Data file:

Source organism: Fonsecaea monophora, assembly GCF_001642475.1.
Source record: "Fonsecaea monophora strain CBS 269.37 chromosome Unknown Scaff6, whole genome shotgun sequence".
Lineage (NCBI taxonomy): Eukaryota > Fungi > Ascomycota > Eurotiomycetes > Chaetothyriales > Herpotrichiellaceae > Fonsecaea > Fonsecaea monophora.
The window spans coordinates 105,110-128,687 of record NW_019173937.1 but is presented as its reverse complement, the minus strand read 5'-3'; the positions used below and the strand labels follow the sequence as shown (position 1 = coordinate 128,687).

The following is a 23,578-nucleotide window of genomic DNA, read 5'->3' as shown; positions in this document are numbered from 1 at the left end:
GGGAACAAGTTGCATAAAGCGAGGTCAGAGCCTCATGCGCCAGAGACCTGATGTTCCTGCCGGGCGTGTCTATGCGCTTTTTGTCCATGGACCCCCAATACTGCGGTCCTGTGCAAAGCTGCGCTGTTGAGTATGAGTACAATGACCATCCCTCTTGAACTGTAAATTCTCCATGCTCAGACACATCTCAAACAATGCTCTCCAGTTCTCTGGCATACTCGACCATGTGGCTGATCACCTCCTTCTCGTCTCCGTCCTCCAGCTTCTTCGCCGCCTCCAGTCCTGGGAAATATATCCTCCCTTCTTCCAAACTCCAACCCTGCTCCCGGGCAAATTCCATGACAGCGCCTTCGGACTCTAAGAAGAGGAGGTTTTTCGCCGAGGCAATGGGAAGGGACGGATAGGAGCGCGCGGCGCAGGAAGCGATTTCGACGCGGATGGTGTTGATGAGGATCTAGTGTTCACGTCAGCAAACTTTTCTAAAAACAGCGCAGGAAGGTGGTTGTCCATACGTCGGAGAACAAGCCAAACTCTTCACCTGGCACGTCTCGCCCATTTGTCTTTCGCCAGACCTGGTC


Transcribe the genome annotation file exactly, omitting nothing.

Source organism: Fonsecaea monophora, assembly GCF_001642475.1.
Source record: "Fonsecaea monophora strain CBS 269.37 chromosome Unknown Scaff6, whole genome shotgun sequence".
Lineage (NCBI taxonomy): Eukaryota > Fungi > Ascomycota > Eurotiomycetes > Chaetothyriales > Herpotrichiellaceae > Fonsecaea > Fonsecaea monophora.
The window spans coordinates 105,110-128,687 of record NW_019173937.1 but is presented as its reverse complement, the minus strand read 5'-3'; the positions used below and the strand labels follow the sequence as shown (position 1 = coordinate 128,687).

The following is a 23,578-nucleotide window of genomic DNA, read 5'->3' as shown; positions in this document are numbered from 1 at the left end:
GGGAACAAGTTGCATAAAGCGAGGTCAGAGCCTCATGCGCCAGAGACCTGATGTTCCTGCCGGGCGTGTCTATGCGCTTTTTGTCCATGGACCCCCAATACTGCGGTCCTGTGCAAAGCTGCGCTGTTGAGTATGAGTACAATGACCATCCCTCTTGAACTGTAAATTCTCCATGCTCAGACACATCTCAAACAATGCTCTCCAGTTCTCTGGCATACTCGACCATGTGGCTGATCACCTCCTTCTCGTCTCCGTCCTCCAGCTTCTTCGCCGCCTCCAGTCCTGGGAAATATATCCTCCCTTCTTCCAAACTCCAACCCTGCTCCCGGGCAAATTCCATGACAGCGCCTTCGGACTCTAAGAAGAGGAGGTTTTTCGCCGAGGCAATGGGAAGGGACGGATAGGAGCGCGCGGCGCAGGAAGCGATTTCGACGCGGATGGTGTTGATGAGGATCTAGTGTTCACGTCAGCAAACTTTTCTAAAAACAGCGCAGGAAGGTGGTTGTCCATACGTCGGAGAACAAGCCAAACTCTTCACCTGGCACGTCTCGCCCATTTGTCTTTCGCCAGACCTGGTC